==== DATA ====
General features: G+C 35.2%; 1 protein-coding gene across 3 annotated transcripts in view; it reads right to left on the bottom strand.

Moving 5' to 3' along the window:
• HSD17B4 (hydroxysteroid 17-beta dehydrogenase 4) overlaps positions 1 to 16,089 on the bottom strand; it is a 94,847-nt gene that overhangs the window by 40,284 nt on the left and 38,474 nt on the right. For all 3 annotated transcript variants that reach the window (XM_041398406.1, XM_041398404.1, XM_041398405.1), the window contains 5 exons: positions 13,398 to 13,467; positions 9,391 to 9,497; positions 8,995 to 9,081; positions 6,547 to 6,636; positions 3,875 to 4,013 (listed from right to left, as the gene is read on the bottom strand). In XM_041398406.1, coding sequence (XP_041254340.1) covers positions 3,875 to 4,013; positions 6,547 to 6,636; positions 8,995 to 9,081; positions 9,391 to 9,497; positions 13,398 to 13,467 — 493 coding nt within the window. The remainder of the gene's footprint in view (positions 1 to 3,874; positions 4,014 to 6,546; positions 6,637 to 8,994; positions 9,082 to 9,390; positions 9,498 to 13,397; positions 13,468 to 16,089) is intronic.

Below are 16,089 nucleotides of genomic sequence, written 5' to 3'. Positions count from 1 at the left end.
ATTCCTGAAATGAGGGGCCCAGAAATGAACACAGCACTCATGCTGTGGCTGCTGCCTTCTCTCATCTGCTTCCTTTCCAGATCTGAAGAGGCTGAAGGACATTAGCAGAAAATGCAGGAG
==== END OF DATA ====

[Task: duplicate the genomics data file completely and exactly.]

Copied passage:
General features: G+C 35.2%; 1 protein-coding gene across 3 annotated transcripts in view; it reads right to left on the bottom strand.

Moving 5' to 3' along the window:
• HSD17B4 (hydroxysteroid 17-beta dehydrogenase 4) overlaps positions 1 to 16,089 on the bottom strand; it is a 94,847-nt gene that overhangs the window by 40,284 nt on the left and 38,474 nt on the right. For all 3 annotated transcript variants that reach the window (XM_041398406.1, XM_041398404.1, XM_041398405.1), the window contains 5 exons: positions 13,398 to 13,467; positions 9,391 to 9,497; positions 8,995 to 9,081; positions 6,547 to 6,636; positions 3,875 to 4,013 (listed from right to left, as the gene is read on the bottom strand). In XM_041398406.1, coding sequence (XP_041254340.1) covers positions 3,875 to 4,013; positions 6,547 to 6,636; positions 8,995 to 9,081; positions 9,391 to 9,497; positions 13,398 to 13,467 — 493 coding nt within the window. The remainder of the gene's footprint in view (positions 1 to 3,874; positions 4,014 to 6,546; positions 6,637 to 8,994; positions 9,082 to 9,390; positions 9,498 to 13,397; positions 13,468 to 16,089) is intronic.

Below are 16,089 nucleotides of genomic sequence, written 5' to 3'. Positions count from 1 at the left end.
ATTCCTGAAATGAGGGGCCCAGAAATGAACACAGCACTCATGCTGTGGCTGCTGCCTTCTCTCATCTGCTTCCTTTCCAGATCTGAAGAGGCTGAAGGACATTAGCAGAAAATGCAGGAG